Paint the Town Red

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Peepal Tree, 2003 - Fiction - 115 pages
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Brian Meeks's novel is a requiem for the years of an extraordinary ferment in Jamaican society, when reggae and Rastafarian dreams reached from the ghettoes to the University campus, and idealistic young men and women threw themselves into the struggle to free independent Jamaica from its colonial past. In portraying the temptations towards tribal revenge that corrupted the vision of change, Meeks's novel speaks to the present, when even now, Jamaica's political divisions erupt in killings on the streets.
As Mikey Johnson takes a minibus through Kingston on his release from eleven years in jail, what he sees and the persons he meets provoke memories of those years of virtual civil war when over eight hundred Jamaicans lost their lives. His encounters reveal that few have escaped unscathed from those years: there are the dead (in body and in spirit), the wounded, the turncoats, and those like himself who are condemned to carry the burden of those times.
Mikey's particular quest is to discover why he survived when his friend, Carl, and his lover, Rosie, were killed in a shootout with the police. It draws him to look for Caroline, the other woman he was involved with before his imprisonment. From her he discovers a bitter truth about Jamaica's unwritten code of class and its role in his survival.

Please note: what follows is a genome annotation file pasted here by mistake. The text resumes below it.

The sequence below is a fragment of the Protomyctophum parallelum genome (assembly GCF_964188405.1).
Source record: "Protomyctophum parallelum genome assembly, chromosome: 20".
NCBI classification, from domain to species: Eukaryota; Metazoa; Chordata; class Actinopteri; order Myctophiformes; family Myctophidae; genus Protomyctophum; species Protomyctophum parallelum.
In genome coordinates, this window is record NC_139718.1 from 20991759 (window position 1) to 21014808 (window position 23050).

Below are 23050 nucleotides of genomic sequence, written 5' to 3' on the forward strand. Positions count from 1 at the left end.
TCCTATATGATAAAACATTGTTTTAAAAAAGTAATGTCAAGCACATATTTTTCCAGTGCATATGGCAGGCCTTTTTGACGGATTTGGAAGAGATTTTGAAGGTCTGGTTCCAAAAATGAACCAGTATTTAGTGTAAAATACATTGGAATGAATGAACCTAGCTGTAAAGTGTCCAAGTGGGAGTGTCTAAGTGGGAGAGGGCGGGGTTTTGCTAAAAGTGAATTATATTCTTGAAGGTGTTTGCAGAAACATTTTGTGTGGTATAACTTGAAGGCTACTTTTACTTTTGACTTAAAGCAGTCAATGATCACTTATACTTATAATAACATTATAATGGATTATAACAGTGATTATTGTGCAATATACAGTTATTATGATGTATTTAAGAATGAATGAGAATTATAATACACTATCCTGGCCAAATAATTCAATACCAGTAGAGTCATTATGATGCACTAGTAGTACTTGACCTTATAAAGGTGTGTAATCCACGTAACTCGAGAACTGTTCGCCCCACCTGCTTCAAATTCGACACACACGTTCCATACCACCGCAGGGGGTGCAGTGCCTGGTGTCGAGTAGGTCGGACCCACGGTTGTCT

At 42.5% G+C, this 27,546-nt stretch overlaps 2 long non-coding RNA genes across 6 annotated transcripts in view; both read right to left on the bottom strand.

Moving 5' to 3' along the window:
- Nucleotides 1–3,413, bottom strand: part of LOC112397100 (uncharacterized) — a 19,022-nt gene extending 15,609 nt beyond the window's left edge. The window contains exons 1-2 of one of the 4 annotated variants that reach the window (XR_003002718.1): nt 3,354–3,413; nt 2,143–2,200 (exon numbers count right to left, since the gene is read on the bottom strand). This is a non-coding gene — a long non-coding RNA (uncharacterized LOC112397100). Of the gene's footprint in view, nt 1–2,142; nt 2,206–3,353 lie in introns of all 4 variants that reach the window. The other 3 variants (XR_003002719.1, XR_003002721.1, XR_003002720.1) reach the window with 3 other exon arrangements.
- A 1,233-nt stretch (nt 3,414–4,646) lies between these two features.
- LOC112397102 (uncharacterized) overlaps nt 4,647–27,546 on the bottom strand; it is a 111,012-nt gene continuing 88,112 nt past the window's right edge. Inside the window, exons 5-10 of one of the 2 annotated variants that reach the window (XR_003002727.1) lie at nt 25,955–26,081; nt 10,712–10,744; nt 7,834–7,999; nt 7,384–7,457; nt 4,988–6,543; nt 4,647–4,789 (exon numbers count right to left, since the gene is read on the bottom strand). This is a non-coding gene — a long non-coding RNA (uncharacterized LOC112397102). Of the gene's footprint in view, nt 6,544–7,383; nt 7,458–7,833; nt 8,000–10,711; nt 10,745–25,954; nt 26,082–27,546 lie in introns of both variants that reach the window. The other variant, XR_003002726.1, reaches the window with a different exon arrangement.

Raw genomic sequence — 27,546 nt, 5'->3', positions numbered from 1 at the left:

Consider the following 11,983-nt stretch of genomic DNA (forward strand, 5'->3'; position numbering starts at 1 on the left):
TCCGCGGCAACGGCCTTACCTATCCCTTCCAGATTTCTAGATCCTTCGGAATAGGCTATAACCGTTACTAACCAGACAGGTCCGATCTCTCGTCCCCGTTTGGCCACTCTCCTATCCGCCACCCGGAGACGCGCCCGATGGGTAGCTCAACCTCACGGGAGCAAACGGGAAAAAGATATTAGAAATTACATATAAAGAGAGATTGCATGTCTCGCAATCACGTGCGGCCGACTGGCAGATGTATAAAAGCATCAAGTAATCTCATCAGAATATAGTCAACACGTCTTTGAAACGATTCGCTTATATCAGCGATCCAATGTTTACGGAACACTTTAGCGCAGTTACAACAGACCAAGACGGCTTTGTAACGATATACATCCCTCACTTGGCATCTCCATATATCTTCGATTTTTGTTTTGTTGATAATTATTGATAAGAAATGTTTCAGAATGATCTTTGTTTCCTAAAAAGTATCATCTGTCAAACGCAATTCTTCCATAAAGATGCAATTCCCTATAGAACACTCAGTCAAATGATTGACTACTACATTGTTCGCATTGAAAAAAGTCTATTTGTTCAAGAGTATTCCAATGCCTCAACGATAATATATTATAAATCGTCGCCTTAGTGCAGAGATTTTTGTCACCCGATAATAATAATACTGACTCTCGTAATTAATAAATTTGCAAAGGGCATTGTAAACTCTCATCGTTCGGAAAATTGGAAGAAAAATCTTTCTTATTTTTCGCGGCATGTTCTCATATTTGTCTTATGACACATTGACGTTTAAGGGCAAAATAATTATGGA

One of the encounters, we learn in a postscript to the novel, is with Rohan, Rosie's brother. Rohan has suffered his sister's loss deeply, but has survived to move forward, while Mikey, with the stigma of his imprisonment, appears trapped in the past. It is Rohan who tells Mikey's story, determined that those who died should not be forgotten.

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About the author (2003)

Brian Meeks has taught political science at the University of the West Indies, Mona for many years.

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